Isolepis carinata (Scirpus koilolepis)
USDA, NRCS. 2018. The PLANTS Database (http://plants.usda.gov, 28 March 2018). National Plant Data Team, Greensboro, NC 27401-4901 USA.
Illustration: eFloras.org. 2018. Flora of North America (www.efloras.org, 9 April 2018).
What is Keeled Bulrush?
- 0.16-2 inches long
- Single bract, 0.67-1.3 inches long
- Bract looks like part of the stem
- Scales never purplish or reddish
- One seed
- Does not open to release seed when ripe
- 0.05-0.06 inches long
- 3 equally prominent angles
- Sides flat or slightly bulging
- Brown on surface
- Hollow Stem
- Growing in dense clusters to form mats
- 1.5-8.7 inches long
- Dark grayish-green in color
- About 0.1 inches thick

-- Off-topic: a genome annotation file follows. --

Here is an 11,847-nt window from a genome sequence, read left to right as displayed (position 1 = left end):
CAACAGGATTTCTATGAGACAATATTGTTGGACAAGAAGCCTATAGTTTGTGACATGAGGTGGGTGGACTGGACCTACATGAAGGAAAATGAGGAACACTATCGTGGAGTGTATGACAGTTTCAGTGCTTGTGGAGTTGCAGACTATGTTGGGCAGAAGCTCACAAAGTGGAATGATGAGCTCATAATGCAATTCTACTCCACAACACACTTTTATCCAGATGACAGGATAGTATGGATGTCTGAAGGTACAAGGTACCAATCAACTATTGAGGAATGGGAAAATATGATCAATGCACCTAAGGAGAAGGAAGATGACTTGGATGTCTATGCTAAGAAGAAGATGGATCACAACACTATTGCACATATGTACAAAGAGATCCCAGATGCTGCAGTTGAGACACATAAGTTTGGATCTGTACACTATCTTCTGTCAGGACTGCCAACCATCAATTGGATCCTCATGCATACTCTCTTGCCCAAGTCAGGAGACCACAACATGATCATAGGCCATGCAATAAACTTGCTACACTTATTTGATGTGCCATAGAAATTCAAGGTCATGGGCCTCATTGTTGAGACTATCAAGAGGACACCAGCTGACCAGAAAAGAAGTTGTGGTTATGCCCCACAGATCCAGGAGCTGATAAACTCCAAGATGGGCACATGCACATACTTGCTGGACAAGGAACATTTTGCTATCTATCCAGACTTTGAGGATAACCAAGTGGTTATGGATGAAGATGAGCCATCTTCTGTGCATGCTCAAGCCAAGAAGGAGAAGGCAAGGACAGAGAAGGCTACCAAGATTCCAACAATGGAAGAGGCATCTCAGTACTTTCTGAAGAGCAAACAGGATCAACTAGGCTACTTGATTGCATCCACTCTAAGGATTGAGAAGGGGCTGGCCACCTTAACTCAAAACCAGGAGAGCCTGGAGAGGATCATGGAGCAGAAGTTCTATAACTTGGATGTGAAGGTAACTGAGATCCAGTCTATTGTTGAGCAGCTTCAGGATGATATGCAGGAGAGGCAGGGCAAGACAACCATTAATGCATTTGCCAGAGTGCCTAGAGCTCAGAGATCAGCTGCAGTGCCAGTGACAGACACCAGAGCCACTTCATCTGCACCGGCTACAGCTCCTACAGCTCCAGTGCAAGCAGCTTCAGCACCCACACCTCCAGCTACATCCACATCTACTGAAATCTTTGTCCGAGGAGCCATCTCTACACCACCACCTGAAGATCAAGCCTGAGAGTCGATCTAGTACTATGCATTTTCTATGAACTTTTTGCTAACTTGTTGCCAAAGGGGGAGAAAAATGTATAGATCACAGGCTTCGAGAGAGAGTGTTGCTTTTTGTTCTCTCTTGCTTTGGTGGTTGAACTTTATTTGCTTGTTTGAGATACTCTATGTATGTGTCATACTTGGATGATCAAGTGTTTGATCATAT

- Slightly marked with parallel ridges
Where Does it Grow?
Keeled Bulrush can be found in moist sandy loam, mud around lakes and ponds, marshes in coastal prairies and seepage areas.
Pros and Cons of Bulrush
Submerged portions of all aquatic plants provide habitats for many micro and macro invertebrates. These invertebrates in turn are used as food by fish and other wildlife species (e.g. amphibians, reptiles, ducks, etc.). After aquatic plants die, their decomposition by bacteria and fungi provides food (called “detritus”) for many aquatic invertebrates. Seeds of bulrushes are consumed by ducks and other birds; while geese, muskrats, and nutria consume the rhizomes and early shoots.